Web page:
The rate of a reaction is the speed at which a reaction happens. If a reaction has a low rate, that means the molecules combine at a slower speed than a reaction with a high rate. Some reactions take hundreds, maybe even thousands of years while other can happen in less than one second. The rate of reaction depends on the type of molecules that are combining. There are two possible ways of measuring a rate:
measure how quickly one of the products are made,
measure how quickly one of the reactants disappear.
The theory that we use to explain how different variables change the rate of reaction is called the collision theory. For a reaction to take place, the particles of the substances that are reacting have to collide. Only a certain fraction of the total collisions cause chemical change; these are called "successful collisions". The successful collisions have sufficient energy (activation energy - Ea) at the moment of impact to break the existing bonds and form new bonds, resulting in the products of the reaction.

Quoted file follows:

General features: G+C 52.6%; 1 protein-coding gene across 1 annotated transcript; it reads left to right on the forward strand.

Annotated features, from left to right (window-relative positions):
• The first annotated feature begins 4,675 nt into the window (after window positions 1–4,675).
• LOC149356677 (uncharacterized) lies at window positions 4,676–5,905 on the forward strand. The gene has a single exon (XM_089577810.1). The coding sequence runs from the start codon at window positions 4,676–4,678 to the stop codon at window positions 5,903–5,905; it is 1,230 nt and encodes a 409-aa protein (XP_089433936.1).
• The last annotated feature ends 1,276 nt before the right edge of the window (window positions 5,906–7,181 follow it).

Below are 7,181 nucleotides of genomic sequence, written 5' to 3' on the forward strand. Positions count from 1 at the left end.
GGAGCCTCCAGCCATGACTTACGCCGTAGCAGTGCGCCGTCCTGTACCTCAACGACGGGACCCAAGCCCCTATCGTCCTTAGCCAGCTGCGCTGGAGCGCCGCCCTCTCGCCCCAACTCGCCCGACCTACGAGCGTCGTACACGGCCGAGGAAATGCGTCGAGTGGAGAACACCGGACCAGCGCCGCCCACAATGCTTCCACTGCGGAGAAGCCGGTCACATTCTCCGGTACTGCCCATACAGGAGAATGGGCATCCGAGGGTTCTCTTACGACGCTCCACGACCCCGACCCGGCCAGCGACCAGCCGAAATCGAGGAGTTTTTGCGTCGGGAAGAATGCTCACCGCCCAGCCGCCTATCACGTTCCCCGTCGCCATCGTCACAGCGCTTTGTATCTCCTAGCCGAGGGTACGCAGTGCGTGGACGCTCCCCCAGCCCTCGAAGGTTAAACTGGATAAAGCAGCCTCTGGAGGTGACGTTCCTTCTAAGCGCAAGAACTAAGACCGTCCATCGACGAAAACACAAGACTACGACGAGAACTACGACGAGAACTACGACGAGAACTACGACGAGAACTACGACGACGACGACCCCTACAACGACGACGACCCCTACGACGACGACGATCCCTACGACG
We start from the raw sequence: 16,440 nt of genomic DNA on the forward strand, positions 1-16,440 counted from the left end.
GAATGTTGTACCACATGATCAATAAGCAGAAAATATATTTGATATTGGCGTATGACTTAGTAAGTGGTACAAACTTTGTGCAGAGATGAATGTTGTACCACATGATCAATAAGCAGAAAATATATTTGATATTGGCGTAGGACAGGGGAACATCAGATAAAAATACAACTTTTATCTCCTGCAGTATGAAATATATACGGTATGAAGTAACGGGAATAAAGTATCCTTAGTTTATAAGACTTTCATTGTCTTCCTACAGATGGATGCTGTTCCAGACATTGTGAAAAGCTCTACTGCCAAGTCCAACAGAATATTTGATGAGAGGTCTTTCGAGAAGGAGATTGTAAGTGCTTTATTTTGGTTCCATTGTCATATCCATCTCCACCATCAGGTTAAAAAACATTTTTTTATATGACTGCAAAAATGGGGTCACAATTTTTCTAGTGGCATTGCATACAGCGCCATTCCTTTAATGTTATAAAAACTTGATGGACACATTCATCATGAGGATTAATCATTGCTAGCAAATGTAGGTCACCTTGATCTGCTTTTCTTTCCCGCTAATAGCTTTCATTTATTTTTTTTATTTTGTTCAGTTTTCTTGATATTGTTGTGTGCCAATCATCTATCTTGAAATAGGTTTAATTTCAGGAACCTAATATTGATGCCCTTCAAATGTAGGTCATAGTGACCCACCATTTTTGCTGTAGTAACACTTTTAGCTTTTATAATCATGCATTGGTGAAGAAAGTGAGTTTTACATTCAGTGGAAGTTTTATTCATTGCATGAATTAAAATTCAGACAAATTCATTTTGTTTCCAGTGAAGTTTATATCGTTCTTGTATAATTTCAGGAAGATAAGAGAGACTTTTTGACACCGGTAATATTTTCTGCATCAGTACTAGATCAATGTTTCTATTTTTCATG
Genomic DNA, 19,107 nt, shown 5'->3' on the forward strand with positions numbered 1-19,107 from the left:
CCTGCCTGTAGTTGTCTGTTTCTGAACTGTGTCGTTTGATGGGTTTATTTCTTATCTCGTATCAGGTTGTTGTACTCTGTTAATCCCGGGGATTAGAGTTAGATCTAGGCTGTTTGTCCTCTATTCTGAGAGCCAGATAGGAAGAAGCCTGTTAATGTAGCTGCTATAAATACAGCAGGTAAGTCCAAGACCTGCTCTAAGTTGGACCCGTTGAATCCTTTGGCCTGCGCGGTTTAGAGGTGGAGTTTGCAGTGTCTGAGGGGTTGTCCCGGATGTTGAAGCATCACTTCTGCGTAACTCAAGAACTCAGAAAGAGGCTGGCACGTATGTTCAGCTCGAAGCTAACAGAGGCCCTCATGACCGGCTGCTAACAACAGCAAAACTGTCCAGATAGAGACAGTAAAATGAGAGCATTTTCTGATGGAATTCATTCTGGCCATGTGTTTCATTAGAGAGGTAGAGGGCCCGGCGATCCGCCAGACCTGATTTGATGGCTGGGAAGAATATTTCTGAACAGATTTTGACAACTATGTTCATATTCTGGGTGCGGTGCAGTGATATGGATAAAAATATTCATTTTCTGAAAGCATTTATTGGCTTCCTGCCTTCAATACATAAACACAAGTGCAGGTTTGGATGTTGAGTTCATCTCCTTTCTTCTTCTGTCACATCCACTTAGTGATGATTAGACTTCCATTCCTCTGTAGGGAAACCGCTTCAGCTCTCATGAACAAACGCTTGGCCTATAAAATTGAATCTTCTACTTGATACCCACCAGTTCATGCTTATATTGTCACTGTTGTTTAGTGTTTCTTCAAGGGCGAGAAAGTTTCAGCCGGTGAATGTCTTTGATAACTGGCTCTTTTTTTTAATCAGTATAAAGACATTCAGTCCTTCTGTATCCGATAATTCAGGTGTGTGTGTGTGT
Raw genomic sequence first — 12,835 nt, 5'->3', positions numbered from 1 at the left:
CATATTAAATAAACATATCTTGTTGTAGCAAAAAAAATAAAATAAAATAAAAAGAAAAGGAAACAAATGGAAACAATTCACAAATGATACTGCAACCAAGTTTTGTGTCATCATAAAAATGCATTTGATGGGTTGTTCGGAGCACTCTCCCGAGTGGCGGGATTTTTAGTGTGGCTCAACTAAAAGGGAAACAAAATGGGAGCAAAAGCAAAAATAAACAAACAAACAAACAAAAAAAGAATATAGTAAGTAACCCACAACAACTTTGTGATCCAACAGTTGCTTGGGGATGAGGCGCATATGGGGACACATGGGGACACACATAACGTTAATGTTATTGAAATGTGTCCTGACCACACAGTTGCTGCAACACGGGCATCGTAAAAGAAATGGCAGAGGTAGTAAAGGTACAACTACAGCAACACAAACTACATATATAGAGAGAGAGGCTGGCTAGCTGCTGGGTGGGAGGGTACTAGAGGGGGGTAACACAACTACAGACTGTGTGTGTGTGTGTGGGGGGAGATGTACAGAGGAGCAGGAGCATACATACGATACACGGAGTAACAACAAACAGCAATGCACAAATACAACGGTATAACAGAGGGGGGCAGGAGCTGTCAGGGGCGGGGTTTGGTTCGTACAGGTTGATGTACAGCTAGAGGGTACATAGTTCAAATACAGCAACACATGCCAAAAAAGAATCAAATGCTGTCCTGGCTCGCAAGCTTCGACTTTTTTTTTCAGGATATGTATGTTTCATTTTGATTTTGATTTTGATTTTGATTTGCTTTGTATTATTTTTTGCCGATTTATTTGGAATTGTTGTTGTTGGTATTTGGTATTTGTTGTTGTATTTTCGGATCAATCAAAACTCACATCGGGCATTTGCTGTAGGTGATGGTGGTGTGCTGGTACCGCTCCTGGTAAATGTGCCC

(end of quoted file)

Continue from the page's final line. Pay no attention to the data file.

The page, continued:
The variable heat for instance causes the particles to gain energy this causes higher chance for the particles to collide into each other.
There are four main variables that could change the rate of a reaction:
The concentration of the substance reacting - If there is more of a substance in a system, there is a greater chance that molecules will collide and speed up the rate of the reaction. If there is less of something, there will be fewer collisions and the reaction will probably happen at a slower speed.
The temperature - When you raise the temperature of a system, the molecules bounce around a lot more (because they have more energy). When they bounce around more, they are more...